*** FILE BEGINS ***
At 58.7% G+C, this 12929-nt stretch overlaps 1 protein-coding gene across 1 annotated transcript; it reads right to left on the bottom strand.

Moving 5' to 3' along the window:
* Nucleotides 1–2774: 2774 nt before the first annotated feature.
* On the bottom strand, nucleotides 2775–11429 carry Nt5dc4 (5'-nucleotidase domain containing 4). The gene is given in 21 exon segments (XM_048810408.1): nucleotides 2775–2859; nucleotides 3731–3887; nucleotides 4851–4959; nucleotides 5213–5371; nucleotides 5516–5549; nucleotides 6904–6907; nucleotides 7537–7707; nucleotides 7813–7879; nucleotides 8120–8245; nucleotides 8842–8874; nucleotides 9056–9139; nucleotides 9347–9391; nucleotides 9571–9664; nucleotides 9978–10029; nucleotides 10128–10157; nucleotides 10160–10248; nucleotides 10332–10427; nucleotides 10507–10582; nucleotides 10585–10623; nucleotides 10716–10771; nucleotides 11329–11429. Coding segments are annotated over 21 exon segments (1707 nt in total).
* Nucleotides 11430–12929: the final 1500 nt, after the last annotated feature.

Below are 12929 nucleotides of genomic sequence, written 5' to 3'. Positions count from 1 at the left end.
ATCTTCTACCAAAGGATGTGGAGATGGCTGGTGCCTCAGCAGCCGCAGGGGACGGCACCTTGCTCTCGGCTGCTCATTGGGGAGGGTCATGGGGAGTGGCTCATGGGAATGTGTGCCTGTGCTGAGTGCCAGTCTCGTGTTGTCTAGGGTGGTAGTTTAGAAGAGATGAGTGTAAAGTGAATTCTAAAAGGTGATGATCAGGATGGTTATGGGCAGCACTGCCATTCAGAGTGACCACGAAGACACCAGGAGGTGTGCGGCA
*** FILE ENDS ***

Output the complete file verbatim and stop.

At 58.7% G+C, this 12929-nt stretch overlaps 1 protein-coding gene across 1 annotated transcript; it reads right to left on the bottom strand.

Moving 5' to 3' along the window:
* Nucleotides 1–2774: 2774 nt before the first annotated feature.
* On the bottom strand, nucleotides 2775–11429 carry Nt5dc4 (5'-nucleotidase domain containing 4). The gene is given in 21 exon segments (XM_048810408.1): nucleotides 2775–2859; nucleotides 3731–3887; nucleotides 4851–4959; nucleotides 5213–5371; nucleotides 5516–5549; nucleotides 6904–6907; nucleotides 7537–7707; nucleotides 7813–7879; nucleotides 8120–8245; nucleotides 8842–8874; nucleotides 9056–9139; nucleotides 9347–9391; nucleotides 9571–9664; nucleotides 9978–10029; nucleotides 10128–10157; nucleotides 10160–10248; nucleotides 10332–10427; nucleotides 10507–10582; nucleotides 10585–10623; nucleotides 10716–10771; nucleotides 11329–11429. Coding segments are annotated over 21 exon segments (1707 nt in total).
* Nucleotides 11430–12929: the final 1500 nt, after the last annotated feature.

Below are 12929 nucleotides of genomic sequence, written 5' to 3'. Positions count from 1 at the left end.
ATCTTCTACCAAAGGATGTGGAGATGGCTGGTGCCTCAGCAGCCGCAGGGGACGGCACCTTGCTCTCGGCTGCTCATTGGGGAGGGTCATGGGGAGTGGCTCATGGGAATGTGTGCCTGTGCTGAGTGCCAGTCTCGTGTTGTCTAGGGTGGTAGTTTAGAAGAGATGAGTGTAAAGTGAATTCTAAAAGGTGATGATCAGGATGGTTATGGGCAGCACTGCCATTCAGAGTGACCACGAAGACACCAGGAGGTGTGCGGCA